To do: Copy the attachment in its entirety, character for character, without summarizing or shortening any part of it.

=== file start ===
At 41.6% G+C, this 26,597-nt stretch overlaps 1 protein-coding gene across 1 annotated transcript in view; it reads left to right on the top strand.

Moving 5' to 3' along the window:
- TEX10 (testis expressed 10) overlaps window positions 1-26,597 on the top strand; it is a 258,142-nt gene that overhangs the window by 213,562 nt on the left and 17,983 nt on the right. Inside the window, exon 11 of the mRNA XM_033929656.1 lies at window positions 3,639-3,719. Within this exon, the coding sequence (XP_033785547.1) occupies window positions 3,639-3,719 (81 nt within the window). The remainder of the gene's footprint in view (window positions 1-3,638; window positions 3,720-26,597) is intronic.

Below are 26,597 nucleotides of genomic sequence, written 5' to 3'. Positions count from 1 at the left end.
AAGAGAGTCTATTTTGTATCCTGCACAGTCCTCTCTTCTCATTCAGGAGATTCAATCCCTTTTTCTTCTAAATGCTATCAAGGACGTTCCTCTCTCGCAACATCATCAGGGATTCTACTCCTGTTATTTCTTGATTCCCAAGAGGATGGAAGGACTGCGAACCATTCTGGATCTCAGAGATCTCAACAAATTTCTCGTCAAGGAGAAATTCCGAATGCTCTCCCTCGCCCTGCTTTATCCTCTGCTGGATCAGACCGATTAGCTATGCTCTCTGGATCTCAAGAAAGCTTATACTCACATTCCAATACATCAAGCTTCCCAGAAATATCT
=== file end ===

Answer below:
At 41.6% G+C, this 26,597-nt stretch overlaps 1 protein-coding gene across 1 annotated transcript in view; it reads left to right on the top strand.

Moving 5' to 3' along the window:
- TEX10 (testis expressed 10) overlaps window positions 1-26,597 on the top strand; it is a 258,142-nt gene that overhangs the window by 213,562 nt on the left and 17,983 nt on the right. Inside the window, exon 11 of the mRNA XM_033929656.1 lies at window positions 3,639-3,719. Within this exon, the coding sequence (XP_033785547.1) occupies window positions 3,639-3,719 (81 nt within the window). The remainder of the gene's footprint in view (window positions 1-3,638; window positions 3,720-26,597) is intronic.

Below are 26,597 nucleotides of genomic sequence, written 5' to 3'. Positions count from 1 at the left end.
AAGAGAGTCTATTTTGTATCCTGCACAGTCCTCTCTTCTCATTCAGGAGATTCAATCCCTTTTTCTTCTAAATGCTATCAAGGACGTTCCTCTCTCGCAACATCATCAGGGATTCTACTCCTGTTATTTCTTGATTCCCAAGAGGATGGAAGGACTGCGAACCATTCTGGATCTCAGAGATCTCAACAAATTTCTCGTCAAGGAGAAATTCCGAATGCTCTCCCTCGCCCTGCTTTATCCTCTGCTGGATCAGACCGATTAGCTATGCTCTCTGGATCTCAAGAAAGCTTATACTCACATTCCAATACATCAAGCTTCCCAGAAATATCT